We demonstrated here the distinct differences and prognostic factors between the early and late death groups and clarified two clinical phenotypes from fatal cases in our patients with ARDS due to pneumonia. Patients who died early accounted for 36% of deaths, and experienced more severe general condition caused by the so called “cytokine storm”, which was evidenced by higher APACHE II score, higher SOFA score, and higher DIC score as well as higher disease severity in spite of less extensive radiological features. Conversely, patients who died late accounted for 64% of deaths, and were characterized by more extensive radiographic infiltration, more severe lung fibroproliferation on HRCT scans, and typically experienced prolonged mechanical ventilation followed by secondary multiple organ failure. We also demonstrated here for the first time the radiological differences as well as other clinical differences between the two fatal groups. Similar to our study, previous studies of causes and timing of deaths among ARDS cases from the 1980s and 1990s showed that fatal cases were classified into early (< 72 hours after diagnosis) and late (> 72 h) death and emphasized the common cause of death as sepsis syndrome (6,7). However, our data suggest that different processes were involved in sepsis syndrome deaths early and late. Contrast that approximately 90% of patients who died early succumbed to primary sepsis syndrome, which was also the cause of ARDS itself, whereas 60% of those who died late suffered secondary sepsis syndrome following prolonged mechanical ventilation. Recently, ARDS has been classified into two clinical phenotypes by using a latent class analysis: hypoinflammation (phenotype 1) and hyperinflammation (phenotype 2) (4,5). Although personalized medicine for ARDS would be expected according to the phenotypes (5), two phenotypes from our fatal cases may be subgroup of these phenotype 1 and 2.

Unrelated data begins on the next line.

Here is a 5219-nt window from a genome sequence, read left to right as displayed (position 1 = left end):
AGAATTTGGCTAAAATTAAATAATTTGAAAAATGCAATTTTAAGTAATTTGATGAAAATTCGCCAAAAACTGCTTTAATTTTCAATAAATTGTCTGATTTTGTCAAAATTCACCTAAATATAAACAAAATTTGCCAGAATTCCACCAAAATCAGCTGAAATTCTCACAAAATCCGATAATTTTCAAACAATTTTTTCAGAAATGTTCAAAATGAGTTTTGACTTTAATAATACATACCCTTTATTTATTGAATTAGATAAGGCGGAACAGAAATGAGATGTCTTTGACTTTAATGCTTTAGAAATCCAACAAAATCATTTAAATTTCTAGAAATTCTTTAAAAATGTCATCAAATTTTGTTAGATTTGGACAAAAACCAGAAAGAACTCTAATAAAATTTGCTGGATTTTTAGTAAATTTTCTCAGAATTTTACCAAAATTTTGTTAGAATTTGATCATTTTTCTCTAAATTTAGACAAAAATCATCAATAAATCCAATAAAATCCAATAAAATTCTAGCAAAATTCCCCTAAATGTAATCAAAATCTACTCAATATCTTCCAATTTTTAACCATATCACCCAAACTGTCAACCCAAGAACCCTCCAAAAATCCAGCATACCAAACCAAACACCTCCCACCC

We reported that evidence of early fibroproliferation based on HRCT scans at diagnosis was independently associated with the ventilator-associated outcomes and subsequent multiple organ failure, as well as refractory respiratory failure (14,15). In a prospective cohort study evaluating 159 autopsy lungs from ARDS patients, Thille et al (10) described that early fibroproliferation occurred within one week and fibrosis formation was observed after one week at earliest. Interestingly, fibrosis was more frequent in ARDS of pulmonary origin compared to that of the other origins. Since our study patients’ ARDS was caused by pneumonia, early progression of lung fibro-proliferation evaluated by HRCT score was the most relevant risk factor for the late death and was considered the most crucial.
A new frontier in ARDS clinical trials, where phenotyping of patients before randomization has been proposed. Personalized mechanical ventilation tailored to the type of CT pattern of the patient (focal or non-focal) has already been reported in this field (29). This study was analyzed to plan the study design for a randomized, open-label multicentre phase II study to evaluate the efficacy and safety of MultiStem® cells [HLCM051], an allogeneic bone marrow-derived stem cell product, in patients with ARDS due to pneumonia (NCT03807804). Using the cut-off value of APACHE II score ≥ 27, patients who are likely to die of severe systemic organ failure in a few days without confirming the effect of the investigational new drug would be excluded. On the other hand, patients who are at high risk of progressive pulmonary fibroproliferation associated with secondary septic syndrome and could hardly be rescued by any conventional treatment, were extracted by using the value of HRCT score ≥ 211.